Pieter Muysken in 1983 (photo taken by Roland Noske).
Pieter Muysken was born in 1950 in Oruro, Bolivia, where his father worked as a mining engineer. After growing up in Geleen and Brunssum and finishing high school in Heerlen (in the southern Dutch province of Limburg), he moved to the United States, where he received his B.A. in Latin American Studies and Spanish from Yale College, part of the university of the same name, in 1972. In 1973–1974, he was a student assistant at the Institute for General Linguistics at the University of Amsterdam. There he graduated in 1974 with an M.A. thesis entitled Some syntactic aspects of creolization, became a lecturer in 1976 and obtained his doctorate in 1977 in Amsterdam with a dissertation entitled Syntactic developments in the verb phrase of Ecuadorian Quechua.
In 1989 he was promoted to the rank of Professor of General Linguistics, more particularly Sociolinguistics and Creolistics. In 1998, he moved to Leiden University, where he became Professor of Linguistics in the specialisation of Ibero-American Linguistics. In 2001, he left Leiden University for Radboud University Nijmegen, where he was appointed Professor of Linguistics for the third time. In 2017 he retired – ‘reluctantly’, as he would later describe it (Muysken 2020).
In 2010, he was appointed as an Extraordinary Professor at Stellenbosch University. He has also been a visiting professor at the universities of Salzburg, Massachusetts and Montreal. The list of universities worldwide where he was invited as a speaker or lecturer is long and includes Harvard University. In addition, he was a member of numerous scientific bodies (including the Royal Netherlands Academy of Arts and Sciences [KNAW]), commissions and advisory bodies at home and abroad.
His linguistic expertise included the many subfields of language contact research on the one hand and formal language theory on the other. Under the umbrella of language contact, his work includes studies of pidgin and creole languages, bilingualism/multilingualism, code switching, psycholinguistic aspects of bilingualism and code switching, mixed languages, areal linguistics, second language acquisition, borrowing, ethnolects and heritage languages. He was an internationally respected expert on Andean languages and dedicated himself to the documentation of the approximately 30 different languages of Bolivia – many of which are endangered (Muysken 2020).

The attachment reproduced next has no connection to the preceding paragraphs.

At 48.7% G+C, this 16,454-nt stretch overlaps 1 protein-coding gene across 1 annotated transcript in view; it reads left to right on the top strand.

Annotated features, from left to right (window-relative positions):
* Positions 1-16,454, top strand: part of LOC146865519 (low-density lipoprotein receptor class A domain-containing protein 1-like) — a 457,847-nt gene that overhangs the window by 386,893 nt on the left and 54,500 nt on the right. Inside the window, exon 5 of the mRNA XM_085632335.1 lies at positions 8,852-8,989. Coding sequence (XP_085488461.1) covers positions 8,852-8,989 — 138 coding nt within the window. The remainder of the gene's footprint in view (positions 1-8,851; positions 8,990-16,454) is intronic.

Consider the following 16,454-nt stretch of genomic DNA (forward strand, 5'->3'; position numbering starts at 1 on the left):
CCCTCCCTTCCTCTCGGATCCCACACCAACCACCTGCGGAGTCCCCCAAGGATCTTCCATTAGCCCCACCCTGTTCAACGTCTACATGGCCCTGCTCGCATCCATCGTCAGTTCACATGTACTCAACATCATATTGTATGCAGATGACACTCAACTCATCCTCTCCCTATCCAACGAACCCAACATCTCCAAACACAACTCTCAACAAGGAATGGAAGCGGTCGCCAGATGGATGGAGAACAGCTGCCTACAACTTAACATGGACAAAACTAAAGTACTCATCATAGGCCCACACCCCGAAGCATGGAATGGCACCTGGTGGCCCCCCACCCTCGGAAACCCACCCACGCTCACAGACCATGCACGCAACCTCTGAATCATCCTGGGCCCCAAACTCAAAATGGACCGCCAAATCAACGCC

Some of his publications have become classics, including the 1981 paper ‘Halfway between Quechua and Spanish: the case for relexification’, one of the first linguistic studies on mixed languages.
The counter for the total number of published titles related to the above fields stood at 236 in 2019 (Smith et al. 2020). The list is headed by publications on pidgins and creole languages (75) and language contact stricto sensu (51). In research on pidgin and creole languages, he has been at the forefront internationally from the very beginning – among other things as founder (1977) of the series Amsterdam Creole Studies. Furthermore, he was a member of the editorial boards of a number of prominent international journals (including in the field of bilingualism) and book series.
He has also published influential works on language theory, such as Projecting features and featuring projections, published in 1986 together with Henk van Riemsdijk, and Functional categories, published in 2008. In the jury report for the Spinoza Prize, Pieter Muysken is therefore called “…one of the most productive and influential Dutch linguists of the moment”.